Saturday, 10 October 2015

LFF 4: Strike a pose

The 59th London Film Festival forges ahead with more red carpet mania (that's Bryan Cranston, Helen Mirren and John Goodman out last night, for Trumbo). It's only Day 4 and I'm already suffering from burn-out, so tonight I'm taking a break and heading to the theatre! That should help me face the coming eight days, even with those nasty 8.45am press screenings. Thankfully the films have been good enough to (mostly) keep me awake. More highlights...

Bone Tomahawk 
dir S Craig Zahler; with Kurt Russell, Patrick Wilson 15/US ***.
A fresh take on the Western genre, this film combines dark drama with snappy wit and grisly horror to keep viewers on the edge of their seats. So while it's riveting and unpredictable, with strikingly bold performances from the entire cast, it's also vaguely ridiculous in its grotesque exaggeration of frontier fears about Native Americans.

The Program
dir Stephen Frears; with Ben Foster, Chris O'Dowd 15/UK ***. 
With a quick pace and steely tone, this drama traces Lance Armstrong's career in a strikingly lucid way. Never simplistic, it sees the events through the cyclist's own perspective, acknowledging the moral issues while carefully exploring why a sportsman would cheat his way to success. Anchored by a bracing performance from Foster, this is also one of the edgiest movies in Frears' eclectic filmography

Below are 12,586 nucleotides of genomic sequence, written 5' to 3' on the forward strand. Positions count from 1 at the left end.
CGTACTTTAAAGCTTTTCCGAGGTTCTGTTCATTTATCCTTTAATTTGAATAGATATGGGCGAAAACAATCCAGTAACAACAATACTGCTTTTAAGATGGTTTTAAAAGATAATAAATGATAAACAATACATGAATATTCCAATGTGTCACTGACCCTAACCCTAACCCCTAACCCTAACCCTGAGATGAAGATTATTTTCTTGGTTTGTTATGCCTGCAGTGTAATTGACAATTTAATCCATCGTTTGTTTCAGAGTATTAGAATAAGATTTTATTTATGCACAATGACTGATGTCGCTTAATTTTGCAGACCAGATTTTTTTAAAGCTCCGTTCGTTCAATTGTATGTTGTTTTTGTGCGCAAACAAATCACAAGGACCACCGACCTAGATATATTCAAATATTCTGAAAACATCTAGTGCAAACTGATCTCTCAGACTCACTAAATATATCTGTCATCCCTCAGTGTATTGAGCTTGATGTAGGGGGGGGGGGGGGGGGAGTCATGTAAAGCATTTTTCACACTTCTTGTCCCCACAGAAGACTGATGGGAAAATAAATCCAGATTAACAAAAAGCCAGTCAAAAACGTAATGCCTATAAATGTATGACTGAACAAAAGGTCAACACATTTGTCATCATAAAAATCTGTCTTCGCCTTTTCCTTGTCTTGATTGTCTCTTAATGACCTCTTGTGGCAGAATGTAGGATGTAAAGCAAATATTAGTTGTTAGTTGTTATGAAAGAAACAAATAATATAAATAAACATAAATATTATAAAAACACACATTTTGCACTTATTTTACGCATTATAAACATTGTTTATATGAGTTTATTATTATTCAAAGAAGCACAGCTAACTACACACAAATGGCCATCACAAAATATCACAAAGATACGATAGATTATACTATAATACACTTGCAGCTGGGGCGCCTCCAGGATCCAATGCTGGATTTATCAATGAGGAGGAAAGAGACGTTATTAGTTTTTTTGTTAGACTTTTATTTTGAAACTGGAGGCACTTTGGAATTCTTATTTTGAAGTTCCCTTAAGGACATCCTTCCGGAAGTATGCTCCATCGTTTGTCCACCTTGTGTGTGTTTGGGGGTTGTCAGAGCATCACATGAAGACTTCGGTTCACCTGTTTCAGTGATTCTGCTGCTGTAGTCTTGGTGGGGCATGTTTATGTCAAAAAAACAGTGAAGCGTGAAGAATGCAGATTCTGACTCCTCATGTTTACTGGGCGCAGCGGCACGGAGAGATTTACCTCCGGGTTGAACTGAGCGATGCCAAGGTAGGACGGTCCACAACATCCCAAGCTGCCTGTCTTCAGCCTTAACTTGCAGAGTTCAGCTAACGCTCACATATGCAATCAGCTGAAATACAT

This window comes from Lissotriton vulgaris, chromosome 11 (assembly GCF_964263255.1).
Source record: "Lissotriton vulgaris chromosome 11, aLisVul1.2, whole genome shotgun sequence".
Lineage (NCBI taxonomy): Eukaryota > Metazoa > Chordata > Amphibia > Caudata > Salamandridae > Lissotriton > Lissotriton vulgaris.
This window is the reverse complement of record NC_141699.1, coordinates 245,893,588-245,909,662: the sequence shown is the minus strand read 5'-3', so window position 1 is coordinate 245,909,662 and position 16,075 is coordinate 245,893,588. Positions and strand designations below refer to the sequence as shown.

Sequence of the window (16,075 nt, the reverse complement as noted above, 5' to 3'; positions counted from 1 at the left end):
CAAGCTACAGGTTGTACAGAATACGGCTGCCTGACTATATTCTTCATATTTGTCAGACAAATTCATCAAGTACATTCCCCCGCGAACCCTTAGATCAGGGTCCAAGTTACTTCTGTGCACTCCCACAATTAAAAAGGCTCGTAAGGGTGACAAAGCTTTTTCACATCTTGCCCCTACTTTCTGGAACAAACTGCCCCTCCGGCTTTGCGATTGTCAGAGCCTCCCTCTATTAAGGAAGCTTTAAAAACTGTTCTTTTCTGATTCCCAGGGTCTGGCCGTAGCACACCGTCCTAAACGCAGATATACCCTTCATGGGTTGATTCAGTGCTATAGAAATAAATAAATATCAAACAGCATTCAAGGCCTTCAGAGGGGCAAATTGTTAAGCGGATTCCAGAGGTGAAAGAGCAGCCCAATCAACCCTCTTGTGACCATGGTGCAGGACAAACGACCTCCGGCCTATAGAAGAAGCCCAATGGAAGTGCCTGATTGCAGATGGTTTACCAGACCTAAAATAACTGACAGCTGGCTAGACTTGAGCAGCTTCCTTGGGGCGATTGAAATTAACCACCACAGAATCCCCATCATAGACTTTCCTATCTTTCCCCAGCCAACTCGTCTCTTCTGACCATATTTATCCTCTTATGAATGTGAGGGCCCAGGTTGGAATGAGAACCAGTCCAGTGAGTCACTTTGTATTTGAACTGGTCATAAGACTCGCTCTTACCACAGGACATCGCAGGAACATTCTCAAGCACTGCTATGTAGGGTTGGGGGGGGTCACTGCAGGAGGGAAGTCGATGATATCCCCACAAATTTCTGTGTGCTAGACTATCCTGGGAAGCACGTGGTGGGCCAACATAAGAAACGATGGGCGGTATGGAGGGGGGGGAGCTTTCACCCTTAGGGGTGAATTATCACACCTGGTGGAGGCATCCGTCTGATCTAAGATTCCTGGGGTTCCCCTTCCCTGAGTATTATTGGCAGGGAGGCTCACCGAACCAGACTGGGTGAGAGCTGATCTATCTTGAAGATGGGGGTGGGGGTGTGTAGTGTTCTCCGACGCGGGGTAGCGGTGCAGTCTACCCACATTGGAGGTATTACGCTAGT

Couple in a Hole 
dir Tom Geens; with Paul Higgins, Kate Dickie 15/UK **. 
Like something from the Greek new wave, this film takes a surreal look at fundamental human emotions through a premise that feels both fantastical and eerily realistic. On the other hand, this particular parable is far too on-the-nose, never quite coming up with anything very insightful. Still, it's packed with unexpected twists and characters that defy expectations.

Men & Chicken 
dir Anders Thomas Jensen; with Mads Mikkelsen, David Dencik 15/Den **** 
A wickedly grotesque look at family connections, this Danish black comedy is both hugely entertaining and utterly bonkers. A mixture of scientific creepiness and Three Stooges-style slapstick, the film defiantly refuses to fit into a genre. Which makes it gloriously entertaining in all the wrong ways.

dir Hansal Mehta; with Manoj Bajpai, Rajkummar Rao 15/Ind ****
It would be easy to write off this true drama as something that could only happen in India, but the film has striking layers of global resonance. Not only is it a vivid depiction of the struggle for human rights, in this case relating to sexuality, but it's also a subtle indictment of how Western media have created a need for everyone to be put into their appropriate box. And it's written, directed and acted with remarkable sensitivity and insight.

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